Why do I become dehydrated? Is this dangerous?
Through your daily activities, fluid is lost through sweating but also through the water vapour that is lost through your breathe. This will all lead to an increased state of dehydration which can then cause a general loss of performance and you will find that you fatigue far quicker.
Being dehydrated will lead to a reduction in blood volume, placing a greater strain on the heart, lungs and circulatory system. It has been reported that a 2% loss of body weight, through fluid loss, leads to a reduction in aerobic capacity by 10-20% during exercise lasting 90 minutes or more.
The more dehydrated you become the less able you are to sweat, this is due to the body prioritising blood flow to the muscles rather than the skin, therefore, the body is unable to manage body temperature as effectively.
How much fluid should I consume before exercise?
The main priority before exercise should be your hydration. As previously mentioned, if you are dehydrated and are looking to perform at the highest level that you possibly can, then you are physically unable to do this. A study involving long distance runners reported a 2% drop in body weight through fluid loss, caused a substantial drop (6-7%) in the speeds they were capable of reaching.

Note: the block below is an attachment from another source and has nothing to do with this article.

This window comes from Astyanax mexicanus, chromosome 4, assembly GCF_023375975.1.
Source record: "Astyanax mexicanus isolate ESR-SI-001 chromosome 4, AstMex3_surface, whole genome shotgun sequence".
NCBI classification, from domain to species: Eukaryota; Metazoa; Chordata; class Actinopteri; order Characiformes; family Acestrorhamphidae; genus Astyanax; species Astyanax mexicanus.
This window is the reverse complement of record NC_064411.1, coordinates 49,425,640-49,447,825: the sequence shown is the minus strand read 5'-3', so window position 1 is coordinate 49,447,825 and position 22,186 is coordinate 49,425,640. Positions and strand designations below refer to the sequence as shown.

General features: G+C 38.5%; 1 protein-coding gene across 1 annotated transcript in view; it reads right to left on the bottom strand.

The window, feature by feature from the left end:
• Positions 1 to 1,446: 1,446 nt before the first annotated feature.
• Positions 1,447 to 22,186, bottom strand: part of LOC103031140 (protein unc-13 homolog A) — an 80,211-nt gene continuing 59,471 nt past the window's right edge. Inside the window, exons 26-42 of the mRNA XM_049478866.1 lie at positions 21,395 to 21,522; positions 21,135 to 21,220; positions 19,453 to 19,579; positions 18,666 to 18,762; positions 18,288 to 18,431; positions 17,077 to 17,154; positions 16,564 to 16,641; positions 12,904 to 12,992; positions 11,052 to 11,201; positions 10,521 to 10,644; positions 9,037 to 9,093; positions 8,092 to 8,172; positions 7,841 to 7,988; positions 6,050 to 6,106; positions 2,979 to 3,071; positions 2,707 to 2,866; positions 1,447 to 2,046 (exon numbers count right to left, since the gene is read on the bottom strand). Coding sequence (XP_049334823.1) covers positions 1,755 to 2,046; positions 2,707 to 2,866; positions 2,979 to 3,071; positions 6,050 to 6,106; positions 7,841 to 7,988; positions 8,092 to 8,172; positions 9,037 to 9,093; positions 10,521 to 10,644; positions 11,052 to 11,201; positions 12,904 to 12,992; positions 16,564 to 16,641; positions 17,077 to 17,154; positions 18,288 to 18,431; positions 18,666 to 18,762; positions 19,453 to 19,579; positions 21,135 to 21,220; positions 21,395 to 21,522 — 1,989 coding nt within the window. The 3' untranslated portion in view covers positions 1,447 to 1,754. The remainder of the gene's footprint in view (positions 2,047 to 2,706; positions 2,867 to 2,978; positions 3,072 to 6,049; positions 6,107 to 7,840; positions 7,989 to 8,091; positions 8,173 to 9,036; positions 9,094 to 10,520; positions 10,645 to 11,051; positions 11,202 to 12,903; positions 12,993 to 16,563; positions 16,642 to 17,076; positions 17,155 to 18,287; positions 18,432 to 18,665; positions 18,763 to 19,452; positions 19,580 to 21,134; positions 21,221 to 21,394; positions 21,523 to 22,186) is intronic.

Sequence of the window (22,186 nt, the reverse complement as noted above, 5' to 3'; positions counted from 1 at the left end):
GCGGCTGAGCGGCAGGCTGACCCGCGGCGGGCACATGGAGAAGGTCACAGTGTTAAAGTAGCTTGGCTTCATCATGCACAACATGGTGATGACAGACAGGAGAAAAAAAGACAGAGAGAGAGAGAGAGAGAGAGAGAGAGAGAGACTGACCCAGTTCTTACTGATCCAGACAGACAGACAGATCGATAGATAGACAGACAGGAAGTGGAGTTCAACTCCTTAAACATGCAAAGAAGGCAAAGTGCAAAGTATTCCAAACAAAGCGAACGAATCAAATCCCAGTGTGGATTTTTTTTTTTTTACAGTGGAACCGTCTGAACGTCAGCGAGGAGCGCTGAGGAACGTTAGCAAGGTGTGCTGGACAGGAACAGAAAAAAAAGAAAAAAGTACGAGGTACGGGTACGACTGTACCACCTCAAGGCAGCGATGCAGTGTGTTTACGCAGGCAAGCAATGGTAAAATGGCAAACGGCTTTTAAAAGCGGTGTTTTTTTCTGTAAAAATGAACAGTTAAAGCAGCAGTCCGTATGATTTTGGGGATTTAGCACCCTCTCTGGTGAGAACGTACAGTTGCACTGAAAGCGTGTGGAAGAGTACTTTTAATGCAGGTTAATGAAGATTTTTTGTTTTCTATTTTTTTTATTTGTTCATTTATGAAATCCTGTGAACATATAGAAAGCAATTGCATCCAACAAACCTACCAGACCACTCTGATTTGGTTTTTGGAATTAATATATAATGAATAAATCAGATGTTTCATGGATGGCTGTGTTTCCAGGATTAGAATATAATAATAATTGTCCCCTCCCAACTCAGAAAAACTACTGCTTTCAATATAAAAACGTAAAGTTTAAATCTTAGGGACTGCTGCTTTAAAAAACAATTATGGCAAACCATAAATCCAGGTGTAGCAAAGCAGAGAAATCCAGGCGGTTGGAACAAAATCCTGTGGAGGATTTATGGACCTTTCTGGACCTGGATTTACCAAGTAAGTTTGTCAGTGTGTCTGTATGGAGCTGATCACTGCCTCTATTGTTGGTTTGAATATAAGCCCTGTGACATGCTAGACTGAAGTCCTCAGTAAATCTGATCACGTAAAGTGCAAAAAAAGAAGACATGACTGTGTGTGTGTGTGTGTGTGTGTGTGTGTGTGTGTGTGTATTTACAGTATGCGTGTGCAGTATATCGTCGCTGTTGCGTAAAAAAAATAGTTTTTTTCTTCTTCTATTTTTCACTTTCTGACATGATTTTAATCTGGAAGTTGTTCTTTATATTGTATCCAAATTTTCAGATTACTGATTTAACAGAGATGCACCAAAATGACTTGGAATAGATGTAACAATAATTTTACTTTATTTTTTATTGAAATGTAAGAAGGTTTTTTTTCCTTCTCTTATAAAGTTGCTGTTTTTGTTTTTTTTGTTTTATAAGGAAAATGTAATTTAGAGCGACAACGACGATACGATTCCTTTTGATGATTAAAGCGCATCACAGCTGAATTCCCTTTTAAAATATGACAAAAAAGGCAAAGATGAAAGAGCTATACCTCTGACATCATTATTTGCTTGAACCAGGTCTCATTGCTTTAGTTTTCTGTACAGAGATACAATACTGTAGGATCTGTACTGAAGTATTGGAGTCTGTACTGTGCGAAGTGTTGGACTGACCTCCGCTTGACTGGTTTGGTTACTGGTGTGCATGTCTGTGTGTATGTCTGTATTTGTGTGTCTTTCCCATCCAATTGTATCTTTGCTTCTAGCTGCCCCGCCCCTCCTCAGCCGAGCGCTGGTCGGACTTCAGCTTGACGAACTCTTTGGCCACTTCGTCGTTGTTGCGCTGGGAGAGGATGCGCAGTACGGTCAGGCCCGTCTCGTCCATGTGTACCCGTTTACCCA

In an ideal world prevention of dehydration is better than curing it. This should be thought about more so when exercising in hot and humid conditions, as you will dehydrate quicker. To monitor your hydration status you should observe the volume and colour of your urine. There are many charts available to compare the fluid colour with, whilst your urine should ideally be pale yellow in colour and not completely clear.
It is recommended that an athlete should consume 5-7ml of fluid per kg of body weight slowly over a 4-hour period. Therefore if the athlete weighs 70kg they should consume 350-490ml of fluid pre-exercise. Always carry a water bottle with you, this allows you to manage your own hydration rather than depending on a coach.
What should I be consuming during exercise?
Fluid consumption throughout the period of exercise will vary from athlete to athlete. The American College of Sports Medicine reports that there are no specific recommendations on fluid intake during exercise due to the differing sweat rates and composition of the sweat. The aim of maintaining hydration throughout exercise is to limit the total loss of performance.
Exercise will vary in difficulty, this depend on the environment or intensity of a session. Therefore, the best strategy is to observe the fluid loss that takes place through sweating before and after a standard session. This is done by taking the weight of the athlete before and after exercise; with the aim to limit the dehydration in future sessions to less than 2% of body weight. Alterations then can be made on how much should be consumed dependent on the environment.
How will fluid help my recovery?